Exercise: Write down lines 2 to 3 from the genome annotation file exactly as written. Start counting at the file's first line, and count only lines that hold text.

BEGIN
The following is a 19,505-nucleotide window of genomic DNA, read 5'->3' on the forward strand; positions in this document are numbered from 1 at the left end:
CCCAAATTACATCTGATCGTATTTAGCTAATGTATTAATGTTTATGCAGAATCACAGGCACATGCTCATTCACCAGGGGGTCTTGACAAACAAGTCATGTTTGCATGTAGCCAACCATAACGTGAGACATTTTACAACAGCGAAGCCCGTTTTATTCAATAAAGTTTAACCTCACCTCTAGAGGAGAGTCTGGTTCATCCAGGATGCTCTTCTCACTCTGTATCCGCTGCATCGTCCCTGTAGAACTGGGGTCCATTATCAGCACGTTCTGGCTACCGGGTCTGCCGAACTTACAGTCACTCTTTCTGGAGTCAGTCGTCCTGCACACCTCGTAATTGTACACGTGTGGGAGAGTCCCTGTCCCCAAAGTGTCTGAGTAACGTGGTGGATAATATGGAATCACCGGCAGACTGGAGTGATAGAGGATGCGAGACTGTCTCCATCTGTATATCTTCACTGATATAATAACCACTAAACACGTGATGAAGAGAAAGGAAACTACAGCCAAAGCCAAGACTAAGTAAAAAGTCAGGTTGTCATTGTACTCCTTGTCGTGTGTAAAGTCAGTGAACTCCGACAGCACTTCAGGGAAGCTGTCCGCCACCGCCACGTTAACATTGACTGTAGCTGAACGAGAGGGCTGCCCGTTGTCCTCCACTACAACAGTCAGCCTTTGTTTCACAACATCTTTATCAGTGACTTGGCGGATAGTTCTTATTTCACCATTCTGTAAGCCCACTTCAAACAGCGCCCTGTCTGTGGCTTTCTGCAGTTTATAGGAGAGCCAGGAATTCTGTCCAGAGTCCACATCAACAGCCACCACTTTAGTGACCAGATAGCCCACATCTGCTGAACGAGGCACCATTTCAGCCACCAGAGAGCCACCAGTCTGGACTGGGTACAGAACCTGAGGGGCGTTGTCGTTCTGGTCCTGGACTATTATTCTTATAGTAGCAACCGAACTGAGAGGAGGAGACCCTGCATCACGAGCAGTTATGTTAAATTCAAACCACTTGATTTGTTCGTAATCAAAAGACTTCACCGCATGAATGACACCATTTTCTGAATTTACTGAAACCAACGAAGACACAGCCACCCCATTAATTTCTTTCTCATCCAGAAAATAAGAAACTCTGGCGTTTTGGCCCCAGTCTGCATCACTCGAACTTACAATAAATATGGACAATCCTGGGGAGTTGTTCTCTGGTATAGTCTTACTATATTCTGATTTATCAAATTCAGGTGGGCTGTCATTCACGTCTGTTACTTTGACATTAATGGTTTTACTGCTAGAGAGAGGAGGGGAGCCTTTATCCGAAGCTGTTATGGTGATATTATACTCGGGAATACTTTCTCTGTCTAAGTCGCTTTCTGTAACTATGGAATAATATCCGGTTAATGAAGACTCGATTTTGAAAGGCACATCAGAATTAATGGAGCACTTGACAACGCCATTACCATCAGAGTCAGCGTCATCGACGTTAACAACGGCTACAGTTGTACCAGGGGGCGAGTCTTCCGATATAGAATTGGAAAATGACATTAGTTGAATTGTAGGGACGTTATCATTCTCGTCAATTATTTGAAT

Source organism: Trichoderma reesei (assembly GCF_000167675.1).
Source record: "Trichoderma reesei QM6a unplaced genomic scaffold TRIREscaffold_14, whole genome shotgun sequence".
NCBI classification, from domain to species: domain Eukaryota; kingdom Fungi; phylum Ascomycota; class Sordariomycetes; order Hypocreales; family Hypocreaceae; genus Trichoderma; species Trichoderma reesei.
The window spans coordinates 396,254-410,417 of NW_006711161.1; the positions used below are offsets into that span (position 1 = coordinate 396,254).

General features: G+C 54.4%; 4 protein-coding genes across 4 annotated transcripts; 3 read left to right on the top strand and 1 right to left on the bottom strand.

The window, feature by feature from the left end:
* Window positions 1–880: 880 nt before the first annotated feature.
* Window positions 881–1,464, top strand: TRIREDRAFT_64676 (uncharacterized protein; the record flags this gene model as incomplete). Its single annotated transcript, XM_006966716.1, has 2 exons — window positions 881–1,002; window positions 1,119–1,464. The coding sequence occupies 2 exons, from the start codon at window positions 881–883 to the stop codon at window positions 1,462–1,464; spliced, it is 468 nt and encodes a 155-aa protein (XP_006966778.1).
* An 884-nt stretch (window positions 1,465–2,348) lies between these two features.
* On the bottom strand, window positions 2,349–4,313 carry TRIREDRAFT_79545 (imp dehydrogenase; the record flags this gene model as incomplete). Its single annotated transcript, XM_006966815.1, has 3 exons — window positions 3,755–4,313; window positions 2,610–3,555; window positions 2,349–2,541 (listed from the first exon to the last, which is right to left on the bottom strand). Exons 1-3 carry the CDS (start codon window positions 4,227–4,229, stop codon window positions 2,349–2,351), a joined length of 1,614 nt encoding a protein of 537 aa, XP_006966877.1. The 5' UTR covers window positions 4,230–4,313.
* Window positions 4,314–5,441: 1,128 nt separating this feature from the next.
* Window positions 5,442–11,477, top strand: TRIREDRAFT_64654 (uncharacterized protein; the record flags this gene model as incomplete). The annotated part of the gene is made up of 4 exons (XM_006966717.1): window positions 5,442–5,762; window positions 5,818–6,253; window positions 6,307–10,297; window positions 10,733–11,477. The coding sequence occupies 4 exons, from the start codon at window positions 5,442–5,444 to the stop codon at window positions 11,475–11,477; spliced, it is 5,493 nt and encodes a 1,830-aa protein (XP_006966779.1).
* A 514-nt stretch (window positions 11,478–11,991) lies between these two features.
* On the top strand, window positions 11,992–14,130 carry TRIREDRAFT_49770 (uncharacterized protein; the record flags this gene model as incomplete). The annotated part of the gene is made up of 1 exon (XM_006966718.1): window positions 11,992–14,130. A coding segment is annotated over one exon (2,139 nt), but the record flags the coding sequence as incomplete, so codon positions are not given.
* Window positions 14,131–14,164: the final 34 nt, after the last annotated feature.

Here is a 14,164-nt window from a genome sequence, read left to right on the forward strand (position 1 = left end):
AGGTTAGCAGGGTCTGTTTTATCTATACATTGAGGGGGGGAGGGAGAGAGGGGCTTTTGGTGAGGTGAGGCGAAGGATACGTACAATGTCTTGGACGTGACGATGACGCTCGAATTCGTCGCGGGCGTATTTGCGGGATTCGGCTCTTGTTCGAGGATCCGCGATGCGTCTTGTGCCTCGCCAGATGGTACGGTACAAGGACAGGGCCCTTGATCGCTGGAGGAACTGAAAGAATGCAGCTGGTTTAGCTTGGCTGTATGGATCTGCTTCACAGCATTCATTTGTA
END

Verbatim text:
CCCAAATTACATCTGATCGTATTTAGCTAATGTATTAATGTTTATGCAGAATCACAGGCACATGCTCATTCACCAGGGGGTCTTGACAAACAAGTCATGTTTGCATGTAGCCAACCATAACGTGAGACATTTTACAACAGCGAAGCCCGTTTTATTCAATAAAGTTTAACCTCACCTCTAGAGGAGAGTCTGGTTCATCCAGGATGCTCTTCTCACTCTGTATCCGCTGCATCGTCCCTGTAGAACTGGGGTCCATTATCAGCACGTTCTGGCTACCGGGTCTGCCGAACTTACAGTCACTCTTTCTGGAGTCAGTCGTCCTGCACACCTCGTAATTGTACACGTGTGGGAGAGTCCCTGTCCCCAAAGTGTCTGAGTAACGTGGTGGATAATATGGAATCACCGGCAGACTGGAGTGATAGAGGATGCGAGACTGTCTCCATCTGTATATCTTCACTGATATAATAACCACTAAACACGTGATGAAGAGAAAGGAAACTACAGCCAAAGCCAAGACTAAGTAAAAAGTCAGGTTGTCATTGTACTCCTTGTCGTGTGTAAAGTCAGTGAACTCCGACAGCACTTCAGGGAAGCTGTCCGCCACCGCCACGTTAACATTGACTGTAGCTGAACGAGAGGGCTGCCCGTTGTCCTCCACTACAACAGTCAGCCTTTGTTTCACAACATCTTTATCAGTGACTTGGCGGATAGTTCTTATTTCACCATTCTGTAAGCCCACTTCAAACAGCGCCCTGTCTGTGGCTTTCTGCAGTTTATAGGAGAGCCAGGAATTCTGTCCAGAGTCCACATCAACAGCCACCACTTTAGTGACCAGATAGCCCACATCTGCTGAACGAGGCACCATTTCAGCCACCAGAGAGCCACCAGTCTGGACTGGGTACAGAACCTGAGGGGCGTTGTCGTTCTGGTCCTGGACTATTATTCTTATAGTAGCAACCGAACTGAGAGGAGGAGACCCTGCATCACGAGCAGTTATGTTAAATTCAAACCACTTGATTTGTTCGTAATCAAAAGACTTCACCGCATGAATGACACCATTTTCTGAATTTACTGAAACCAACGAAGACACAGCCACCCCATTAATTTCTTTCTCATCCAGAAAATAAGAAACTCTGGCGTTTTGGCCCCAGTCTGCATCACTCGAACTTACAATAAATATGGACAATCCTGGGGAGTTGTTCTCTGGTATAGTCTTACTATATTCTGATTTATCAAATTCAGGTGGGCTGTCATTCACGTCTGTTACTTTGACATTAATGGTTTTACTGCTAGAGAGAGGAGGGGAGCCTTTATCCGAAGCTGTTATGGTGATATTATACTCGGGAATACTTTCTCTGTCTAAGTCGCTTTCTGTAACTATGGAATAATATCCGGTTAATGAAGACTCGATTTTGAAAGGCACATCAGAATTAATGGAGCACTTGACAACGCCATTACCATCAGAGTCAGCGTCATCGACGTTAACAACGGCTACAGTTGTACCAGGGGGCGAGTCTTCCGATATAGAATTGGAAAATGACATTAGTTGAATTGTAGGGACGTTATCATTCTCGTCAATTATTTGAAT

Source organism: Trichoderma reesei (assembly GCF_000167675.1).